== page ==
Driving in Greece
In order to get a Greek Drivers License (for those who actually drive with one) you must do two things, spend a year driving in Bangkok to learn how to overlook every driving rule, as they are only suggestions. You’re then required to attend the New York City School for Effective Horn Blowing – a necessity for all NYC cab drivers. Once proficient at using your horn, you will never have to step on the brakes again. Now you’re ready for the mean streets of Athens and elsewhere. To survive as a driver in Athens, you must ignore all pedestrians, particularly those on the walking streets and alleys, as well as other cars motorcycles and bikes.
The Greek Language
I did some research on this complex language and here’s what I learned. When you see anything written in the Greek alphabet, you will notice several unrecognizable characters. Disregard them completely, as they are not part of the vernacular but have been sprinkled in merely to confuse the Russians. Or was it the Romans or Turks? Even in English, all words must have six syllables. And the more difficult they are to pronounce, the more they are used. Whenever we had a conversation with the friendly locals, we mistook their laughter to be a sign of their happiness and contentment. Instead, it was their reaction to our confusion trying to understand what they were saying. The only time they made sense was when they were trying to sell us their retail merchandise or get us to dine in their restaurants. And then they knew every American slang expression to pull us in the door.
The Greek Islands
I have heard many statistics about this vast collection of mountains, volcanoes, and rock formations. I believe there are 6,000 of them, but only about 200 of them are inhabited. We visited four nearby islands in seven days, spending only a few hours on each. At that rate it would take a few years to truly explore all of them, plus more years to visit the larger uninhabited islands.
Except for those closest to the coast, they are brown, volcanic rock with very little vegetation. Goat farming and beekeeping are productive, and with some water management and terracing of the hills, olive trees will prosper. And aside from the few major tourist islands, the small settlements are supported mostly by Greek tourists.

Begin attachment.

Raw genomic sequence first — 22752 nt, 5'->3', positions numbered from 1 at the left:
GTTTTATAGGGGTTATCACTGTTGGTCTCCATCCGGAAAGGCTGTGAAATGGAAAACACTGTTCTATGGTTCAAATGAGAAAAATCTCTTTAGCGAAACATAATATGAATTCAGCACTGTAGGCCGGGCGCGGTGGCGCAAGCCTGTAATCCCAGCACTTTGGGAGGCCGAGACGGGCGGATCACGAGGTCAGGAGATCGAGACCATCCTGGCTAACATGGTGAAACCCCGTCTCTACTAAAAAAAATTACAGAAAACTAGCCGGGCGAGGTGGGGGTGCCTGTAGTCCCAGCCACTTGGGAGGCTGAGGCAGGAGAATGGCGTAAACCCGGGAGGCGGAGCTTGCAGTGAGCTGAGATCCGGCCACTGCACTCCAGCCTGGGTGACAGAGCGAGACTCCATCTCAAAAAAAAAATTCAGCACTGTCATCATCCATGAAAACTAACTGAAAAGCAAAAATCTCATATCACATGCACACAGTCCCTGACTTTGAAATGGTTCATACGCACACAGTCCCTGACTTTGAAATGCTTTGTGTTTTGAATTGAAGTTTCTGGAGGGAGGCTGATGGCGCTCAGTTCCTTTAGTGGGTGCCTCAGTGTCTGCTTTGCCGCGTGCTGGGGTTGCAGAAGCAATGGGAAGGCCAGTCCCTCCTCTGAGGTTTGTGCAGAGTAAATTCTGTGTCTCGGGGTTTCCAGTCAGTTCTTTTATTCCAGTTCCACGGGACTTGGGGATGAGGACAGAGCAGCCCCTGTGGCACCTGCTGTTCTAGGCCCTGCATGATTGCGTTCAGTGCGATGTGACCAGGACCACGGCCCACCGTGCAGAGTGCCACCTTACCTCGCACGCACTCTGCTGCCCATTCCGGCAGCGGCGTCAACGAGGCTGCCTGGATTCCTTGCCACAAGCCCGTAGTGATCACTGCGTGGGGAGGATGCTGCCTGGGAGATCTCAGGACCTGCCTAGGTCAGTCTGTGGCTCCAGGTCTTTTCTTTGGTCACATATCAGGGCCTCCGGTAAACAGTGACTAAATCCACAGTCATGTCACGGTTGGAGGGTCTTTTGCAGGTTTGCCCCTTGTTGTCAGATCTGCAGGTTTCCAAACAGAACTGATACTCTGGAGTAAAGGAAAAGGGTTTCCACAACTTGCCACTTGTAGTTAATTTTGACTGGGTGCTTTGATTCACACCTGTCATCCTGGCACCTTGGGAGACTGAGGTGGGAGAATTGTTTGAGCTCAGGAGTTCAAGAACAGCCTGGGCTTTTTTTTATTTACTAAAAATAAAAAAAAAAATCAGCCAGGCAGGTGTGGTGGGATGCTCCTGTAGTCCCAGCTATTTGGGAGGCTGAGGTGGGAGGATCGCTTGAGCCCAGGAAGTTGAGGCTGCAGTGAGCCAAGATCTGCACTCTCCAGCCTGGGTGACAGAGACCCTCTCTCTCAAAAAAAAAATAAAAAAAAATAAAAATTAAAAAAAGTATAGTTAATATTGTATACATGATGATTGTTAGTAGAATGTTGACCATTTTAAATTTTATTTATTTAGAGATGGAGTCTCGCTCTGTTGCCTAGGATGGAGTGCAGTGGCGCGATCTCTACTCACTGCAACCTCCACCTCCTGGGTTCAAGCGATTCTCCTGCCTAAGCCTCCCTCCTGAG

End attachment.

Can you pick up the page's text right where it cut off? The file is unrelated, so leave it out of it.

The Greek restaurants serve what is abundant. Lots of fresh-caught seafood, especially octopus and squid. Chicken, pork, lamb, some beef, plus goat are on most menus. That and lots of fresh vegetables and cheeses round out their offerings. They all serve large portions, so we often shared salads and entrees, and grudgingly the desserts. We never had a less than really good food at any restaurant, and only once had disappointing service. Except for two restaurants, mentioned in a previous blog, the preparation was not creative, but excellent, traditional Greek fare.
Most restaurants were not adept at preparing cocktails, so we stuck with the wine. Tom drank the plentiful varieties of ouzo exclusively, while we got by on the affordable, but poorer quality Greek wines, which were the only choices available.
Again, the exception to the above was the far more interesting and wonderfully prepared food served on our yacht by our talented chef, Aga, and where Marlena made really good cocktails.